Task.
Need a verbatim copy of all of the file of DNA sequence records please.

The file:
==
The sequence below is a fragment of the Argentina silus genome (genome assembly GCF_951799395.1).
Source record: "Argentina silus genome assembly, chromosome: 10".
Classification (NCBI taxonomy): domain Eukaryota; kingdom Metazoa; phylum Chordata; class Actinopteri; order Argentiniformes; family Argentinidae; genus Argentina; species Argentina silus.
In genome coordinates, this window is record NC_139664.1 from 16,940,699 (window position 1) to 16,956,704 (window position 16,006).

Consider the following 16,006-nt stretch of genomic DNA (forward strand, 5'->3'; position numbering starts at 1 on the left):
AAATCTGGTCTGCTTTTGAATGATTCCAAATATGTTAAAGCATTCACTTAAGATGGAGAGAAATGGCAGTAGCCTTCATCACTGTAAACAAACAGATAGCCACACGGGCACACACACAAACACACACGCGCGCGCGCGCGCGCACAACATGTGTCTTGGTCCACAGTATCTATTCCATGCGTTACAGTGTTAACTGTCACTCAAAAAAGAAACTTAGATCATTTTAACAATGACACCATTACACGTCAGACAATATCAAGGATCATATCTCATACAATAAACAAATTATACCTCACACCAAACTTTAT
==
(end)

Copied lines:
The sequence below is a fragment of the Argentina silus genome (genome assembly GCF_951799395.1).
Source record: "Argentina silus genome assembly, chromosome: 10".
Classification (NCBI taxonomy): domain Eukaryota; kingdom Metazoa; phylum Chordata; class Actinopteri; order Argentiniformes; family Argentinidae; genus Argentina; species Argentina silus.
In genome coordinates, this window is record NC_139664.1 from 16,940,699 (window position 1) to 16,956,704 (window position 16,006).

Consider the following 16,006-nt stretch of genomic DNA (forward strand, 5'->3'; position numbering starts at 1 on the left):
AAATCTGGTCTGCTTTTGAATGATTCCAAATATGTTAAAGCATTCACTTAAGATGGAGAGAAATGGCAGTAGCCTTCATCACTGTAAACAAACAGATAGCCACACGGGCACACACACAAACACACACGCGCGCGCGCGCGCGCACAACATGTGTCTTGGTCCACAGTATCTATTCCATGCGTTACAGTGTTAACTGTCACTCAAAAAAGAAACTTAGATCATTTTAACAATGACACCATTACACGTCAGACAATATCAAGGATCATATCTCATACAATAAACAAATTATACCTCACACCAAACTTTAT